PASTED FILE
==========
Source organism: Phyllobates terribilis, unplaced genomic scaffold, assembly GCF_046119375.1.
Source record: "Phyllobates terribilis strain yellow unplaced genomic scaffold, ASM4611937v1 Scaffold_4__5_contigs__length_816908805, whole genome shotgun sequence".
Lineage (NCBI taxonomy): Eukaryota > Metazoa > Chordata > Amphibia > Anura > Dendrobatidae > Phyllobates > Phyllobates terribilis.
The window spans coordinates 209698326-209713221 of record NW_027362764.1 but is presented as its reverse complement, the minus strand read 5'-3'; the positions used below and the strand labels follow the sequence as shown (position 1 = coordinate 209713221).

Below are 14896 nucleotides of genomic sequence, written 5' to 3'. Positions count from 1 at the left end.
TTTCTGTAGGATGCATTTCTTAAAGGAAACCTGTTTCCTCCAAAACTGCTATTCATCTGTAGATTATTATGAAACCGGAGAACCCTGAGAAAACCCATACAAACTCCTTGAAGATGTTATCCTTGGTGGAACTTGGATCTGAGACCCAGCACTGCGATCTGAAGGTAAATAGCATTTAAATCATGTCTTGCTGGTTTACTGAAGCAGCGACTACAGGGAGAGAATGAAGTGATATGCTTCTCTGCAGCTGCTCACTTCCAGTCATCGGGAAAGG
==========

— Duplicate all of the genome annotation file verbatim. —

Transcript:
Source organism: Phyllobates terribilis, unplaced genomic scaffold, assembly GCF_046119375.1.
Source record: "Phyllobates terribilis strain yellow unplaced genomic scaffold, ASM4611937v1 Scaffold_4__5_contigs__length_816908805, whole genome shotgun sequence".
Lineage (NCBI taxonomy): Eukaryota > Metazoa > Chordata > Amphibia > Anura > Dendrobatidae > Phyllobates > Phyllobates terribilis.
The window spans coordinates 209698326-209713221 of record NW_027362764.1 but is presented as its reverse complement, the minus strand read 5'-3'; the positions used below and the strand labels follow the sequence as shown (position 1 = coordinate 209713221).

Below are 14896 nucleotides of genomic sequence, written 5' to 3'. Positions count from 1 at the left end.
TTTCTGTAGGATGCATTTCTTAAAGGAAACCTGTTTCCTCCAAAACTGCTATTCATCTGTAGATTATTATGAAACCGGAGAACCCTGAGAAAACCCATACAAACTCCTTGAAGATGTTATCCTTGGTGGAACTTGGATCTGAGACCCAGCACTGCGATCTGAAGGTAAATAGCATTTAAATCATGTCTTGCTGGTTTACTGAAGCAGCGACTACAGGGAGAGAATGAAGTGATATGCTTCTCTGCAGCTGCTCACTTCCAGTCATCGGGAAAGG